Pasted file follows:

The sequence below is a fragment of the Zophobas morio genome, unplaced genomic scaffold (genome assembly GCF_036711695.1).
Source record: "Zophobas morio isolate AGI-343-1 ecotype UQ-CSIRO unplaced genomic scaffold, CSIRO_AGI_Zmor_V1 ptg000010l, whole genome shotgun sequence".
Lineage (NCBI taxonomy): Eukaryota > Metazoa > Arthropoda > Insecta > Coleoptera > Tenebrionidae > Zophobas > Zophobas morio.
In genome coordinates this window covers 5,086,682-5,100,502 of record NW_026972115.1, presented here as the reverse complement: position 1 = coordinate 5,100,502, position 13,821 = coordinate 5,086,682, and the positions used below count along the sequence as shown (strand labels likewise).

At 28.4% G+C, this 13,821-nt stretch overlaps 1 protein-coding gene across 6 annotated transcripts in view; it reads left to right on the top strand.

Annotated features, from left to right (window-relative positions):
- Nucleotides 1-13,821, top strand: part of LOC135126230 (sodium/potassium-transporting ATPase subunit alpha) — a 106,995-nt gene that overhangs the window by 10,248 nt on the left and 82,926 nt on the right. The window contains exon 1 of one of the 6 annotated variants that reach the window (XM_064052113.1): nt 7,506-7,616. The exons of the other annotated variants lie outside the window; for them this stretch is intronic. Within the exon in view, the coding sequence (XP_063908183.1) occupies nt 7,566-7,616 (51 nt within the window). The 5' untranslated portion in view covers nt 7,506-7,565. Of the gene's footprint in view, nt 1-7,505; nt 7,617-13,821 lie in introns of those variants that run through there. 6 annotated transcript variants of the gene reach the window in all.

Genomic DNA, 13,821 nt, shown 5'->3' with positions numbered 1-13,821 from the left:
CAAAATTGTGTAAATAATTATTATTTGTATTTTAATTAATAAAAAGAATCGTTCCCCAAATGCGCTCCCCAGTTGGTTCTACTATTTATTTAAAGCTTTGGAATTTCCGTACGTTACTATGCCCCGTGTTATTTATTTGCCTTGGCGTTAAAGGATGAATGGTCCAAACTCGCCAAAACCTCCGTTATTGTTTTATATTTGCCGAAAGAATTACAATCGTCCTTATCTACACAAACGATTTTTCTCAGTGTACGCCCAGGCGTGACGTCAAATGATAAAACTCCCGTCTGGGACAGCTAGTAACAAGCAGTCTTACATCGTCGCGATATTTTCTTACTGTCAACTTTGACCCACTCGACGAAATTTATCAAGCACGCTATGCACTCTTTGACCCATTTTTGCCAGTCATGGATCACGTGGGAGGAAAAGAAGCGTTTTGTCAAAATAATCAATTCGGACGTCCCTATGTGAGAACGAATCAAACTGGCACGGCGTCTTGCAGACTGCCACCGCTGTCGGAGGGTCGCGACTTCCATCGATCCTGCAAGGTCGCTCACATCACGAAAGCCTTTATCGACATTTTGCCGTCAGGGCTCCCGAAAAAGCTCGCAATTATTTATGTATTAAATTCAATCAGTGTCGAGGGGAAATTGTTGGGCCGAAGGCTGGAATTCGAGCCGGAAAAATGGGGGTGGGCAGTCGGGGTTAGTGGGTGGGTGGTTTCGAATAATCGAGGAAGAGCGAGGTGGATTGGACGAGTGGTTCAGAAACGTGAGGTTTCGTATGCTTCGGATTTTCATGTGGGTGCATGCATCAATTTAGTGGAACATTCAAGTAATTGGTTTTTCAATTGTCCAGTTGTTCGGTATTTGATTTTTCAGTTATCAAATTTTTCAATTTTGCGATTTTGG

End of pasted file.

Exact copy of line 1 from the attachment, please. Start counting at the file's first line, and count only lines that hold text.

The sequence below is a fragment of the Zophobas morio genome, unplaced genomic scaffold (genome assembly GCF_036711695.1).